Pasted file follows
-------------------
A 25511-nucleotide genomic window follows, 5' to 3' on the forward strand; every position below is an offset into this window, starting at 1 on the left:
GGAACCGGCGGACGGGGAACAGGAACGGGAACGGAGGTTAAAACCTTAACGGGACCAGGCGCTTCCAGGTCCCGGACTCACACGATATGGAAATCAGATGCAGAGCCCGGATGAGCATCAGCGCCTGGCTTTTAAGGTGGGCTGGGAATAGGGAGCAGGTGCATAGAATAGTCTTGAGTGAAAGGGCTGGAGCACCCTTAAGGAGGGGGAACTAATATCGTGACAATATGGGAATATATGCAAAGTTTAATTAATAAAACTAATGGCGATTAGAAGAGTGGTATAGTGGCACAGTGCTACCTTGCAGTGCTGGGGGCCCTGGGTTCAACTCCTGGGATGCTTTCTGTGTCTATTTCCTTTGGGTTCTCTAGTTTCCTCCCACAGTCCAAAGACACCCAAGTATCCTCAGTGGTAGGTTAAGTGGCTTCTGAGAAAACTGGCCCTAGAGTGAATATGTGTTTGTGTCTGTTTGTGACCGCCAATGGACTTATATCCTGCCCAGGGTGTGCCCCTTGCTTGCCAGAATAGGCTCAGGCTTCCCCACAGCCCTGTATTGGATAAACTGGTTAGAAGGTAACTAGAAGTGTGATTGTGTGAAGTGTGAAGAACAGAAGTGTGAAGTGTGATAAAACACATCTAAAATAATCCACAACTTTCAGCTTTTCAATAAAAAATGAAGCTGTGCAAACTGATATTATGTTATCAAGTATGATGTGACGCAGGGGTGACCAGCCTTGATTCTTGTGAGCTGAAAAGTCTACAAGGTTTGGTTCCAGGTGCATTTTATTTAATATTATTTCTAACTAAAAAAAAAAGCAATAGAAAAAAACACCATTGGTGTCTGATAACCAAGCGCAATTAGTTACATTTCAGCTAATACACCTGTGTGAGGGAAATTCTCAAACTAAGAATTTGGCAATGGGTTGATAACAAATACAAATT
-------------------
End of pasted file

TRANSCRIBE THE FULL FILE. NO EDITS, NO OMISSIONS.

A 25511-nucleotide genomic window follows, 5' to 3' on the forward strand; every position below is an offset into this window, starting at 1 on the left:
GGAACCGGCGGACGGGGAACAGGAACGGGAACGGAGGTTAAAACCTTAACGGGACCAGGCGCTTCCAGGTCCCGGACTCACACGATATGGAAATCAGATGCAGAGCCCGGATGAGCATCAGCGCCTGGCTTTTAAGGTGGGCTGGGAATAGGGAGCAGGTGCATAGAATAGTCTTGAGTGAAAGGGCTGGAGCACCCTTAAGGAGGGGGAACTAATATCGTGACAATATGGGAATATATGCAAAGTTTAATTAATAAAACTAATGGCGATTAGAAGAGTGGTATAGTGGCACAGTGCTACCTTGCAGTGCTGGGGGCCCTGGGTTCAACTCCTGGGATGCTTTCTGTGTCTATTTCCTTTGGGTTCTCTAGTTTCCTCCCACAGTCCAAAGACACCCAAGTATCCTCAGTGGTAGGTTAAGTGGCTTCTGAGAAAACTGGCCCTAGAGTGAATATGTGTTTGTGTCTGTTTGTGACCGCCAATGGACTTATATCCTGCCCAGGGTGTGCCCCTTGCTTGCCAGAATAGGCTCAGGCTTCCCCACAGCCCTGTATTGGATAAACTGGTTAGAAGGTAACTAGAAGTGTGATTGTGTGAAGTGTGAAGAACAGAAGTGTGAAGTGTGATAAAACACATCTAAAATAATCCACAACTTTCAGCTTTTCAATAAAAAATGAAGCTGTGCAAACTGATATTATGTTATCAAGTATGATGTGACGCAGGGGTGACCAGCCTTGATTCTTGTGAGCTGAAAAGTCTACAAGGTTTGGTTCCAGGTGCATTTTATTTAATATTATTTCTAACTAAAAAAAAAAGCAATAGAAAAAAACACCATTGGTGTCTGATAACCAAGCGCAATTAGTTACATTTCAGCTAATACACCTGTGTGAGGGAAATTCTCAAACTAAGAATTTGGCAATGGGTTGATAACAAATACAAATT